Planning for success: Nebraska

LINCOLN, Neb. -- The first two questions posed to Nebraska cornerback Ciante Evans during his turn this week at the Huskers’ news conference focused on the Michigan State defense.

Evans shrugged them off. He is concerned, you see, only with the Spartans’ offense.

But it’s an unavoidable topic as No. 16 Michigan State prepares to visit Lincoln on Saturday -- the nation’s No. 1-ranked defense is coming to Memorial Stadium. Listening to the buzz around this Legends Division showdown, you’d wonder if MSU fields an offensive unit.

Alas, it does. And while so much of the hype involves Pat Narduzzi’s swarming group, Evans and the Nebraska defense have hatched plans of their own. The Blackshirts, much improved over the past two weeks, figure if they play to their capabilities, Nebraska can match the vaunted Spartan D.

The Huskers have come of age as a defensive unit over the past two weeks against Northwestern and Michigan, allowing 251 yards per game. In its first seven games, opponents gouged Nebraska for 410 per game.

“The biggest thing is, we’re playing as 11 guys,” defensive coordinator John Papuchis said, “and we’re playing well together. We haven’t made very many mistakes. We’re communicating better. And when we’re all on the same page, we’re pretty good.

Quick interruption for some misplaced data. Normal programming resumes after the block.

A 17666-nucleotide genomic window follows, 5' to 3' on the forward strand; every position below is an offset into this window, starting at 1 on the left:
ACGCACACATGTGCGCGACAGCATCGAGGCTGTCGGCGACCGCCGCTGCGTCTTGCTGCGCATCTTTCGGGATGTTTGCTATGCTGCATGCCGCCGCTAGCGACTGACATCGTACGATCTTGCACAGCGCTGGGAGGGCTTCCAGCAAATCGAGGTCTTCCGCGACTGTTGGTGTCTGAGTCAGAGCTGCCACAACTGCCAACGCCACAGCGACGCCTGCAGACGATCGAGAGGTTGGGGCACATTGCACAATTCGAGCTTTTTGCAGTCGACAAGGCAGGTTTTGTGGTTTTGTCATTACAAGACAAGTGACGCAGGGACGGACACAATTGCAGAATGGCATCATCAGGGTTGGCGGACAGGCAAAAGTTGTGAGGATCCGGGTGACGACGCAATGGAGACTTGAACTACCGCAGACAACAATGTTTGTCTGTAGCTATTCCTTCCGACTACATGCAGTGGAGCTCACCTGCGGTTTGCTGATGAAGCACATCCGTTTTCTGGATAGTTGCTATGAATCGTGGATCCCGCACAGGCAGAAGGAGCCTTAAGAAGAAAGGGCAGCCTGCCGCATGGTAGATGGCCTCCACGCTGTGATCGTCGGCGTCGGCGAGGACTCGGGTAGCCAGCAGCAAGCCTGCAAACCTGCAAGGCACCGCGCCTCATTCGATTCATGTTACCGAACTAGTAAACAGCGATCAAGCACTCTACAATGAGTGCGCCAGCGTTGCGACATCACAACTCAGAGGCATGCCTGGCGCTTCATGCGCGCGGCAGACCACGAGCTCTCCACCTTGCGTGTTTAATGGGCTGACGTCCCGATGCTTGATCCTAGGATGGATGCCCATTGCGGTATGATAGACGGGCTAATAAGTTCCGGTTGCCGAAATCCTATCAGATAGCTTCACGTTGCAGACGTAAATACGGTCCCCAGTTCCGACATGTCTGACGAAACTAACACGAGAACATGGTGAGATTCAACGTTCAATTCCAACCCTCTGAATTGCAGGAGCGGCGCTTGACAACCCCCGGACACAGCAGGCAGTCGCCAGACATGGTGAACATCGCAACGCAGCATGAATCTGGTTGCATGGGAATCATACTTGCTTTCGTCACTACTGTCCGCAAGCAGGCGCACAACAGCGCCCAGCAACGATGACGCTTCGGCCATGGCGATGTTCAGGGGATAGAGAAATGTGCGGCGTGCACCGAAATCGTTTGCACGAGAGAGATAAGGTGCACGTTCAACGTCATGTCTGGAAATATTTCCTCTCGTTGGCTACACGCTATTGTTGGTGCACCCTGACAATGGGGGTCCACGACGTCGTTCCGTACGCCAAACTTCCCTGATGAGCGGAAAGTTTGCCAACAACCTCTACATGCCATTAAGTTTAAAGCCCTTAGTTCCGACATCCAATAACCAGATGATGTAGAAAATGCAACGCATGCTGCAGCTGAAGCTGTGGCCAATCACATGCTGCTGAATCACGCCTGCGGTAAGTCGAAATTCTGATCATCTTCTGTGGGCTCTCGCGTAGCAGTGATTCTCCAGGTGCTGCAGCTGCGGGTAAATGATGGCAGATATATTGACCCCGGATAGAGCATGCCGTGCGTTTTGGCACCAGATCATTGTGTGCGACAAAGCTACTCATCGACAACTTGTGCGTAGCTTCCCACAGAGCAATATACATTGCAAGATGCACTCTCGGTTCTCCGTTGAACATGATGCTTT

“I said it a long time ago, when we were struggling a little bit on defense, it wasn’t wholesale. It was usually one guy. That guy was different from play to play. But if we could ever find a way to clean that up, we’d be pretty good.”

At each level of its defense, improvement is evident. Defensive ends Randy Gregory and Avery Moss have developed into playmakers for Nebraska. Linebackers Michael Rose and Zaire Anderson are growing up fast.

In the secondary, Evans and fellow corner Stanley Jean-Baptiste remain consistent. Safety Corey Cooper has taken a step forward, especially in defending the run.

”The level of execution is increasing but really not to the level that I’m comfortable with yet,” Nebraska coach Bo Pelini said. “Our guys are getting better. They are playing harder, and they are gaining confidence.

“I think you can see, with the type of athletes that we have, that if we can play fast, we can be pretty good.”

More than the stats, Papuchis pointed to late-game situations against Northwestern and Michigan in which the Nebraska defense faced short fields after turnovers.

Both times, with the score tied, the Huskers forced field goals. Both times, the Nebraska offense came back to score winning touchdowns.

On Saturday, Papuchis said, the Huskers need to do more.

“We’re going to need some takeaways in this game,” he said.

Do it, and maybe then, they’ll start talking about the Nebraska defense.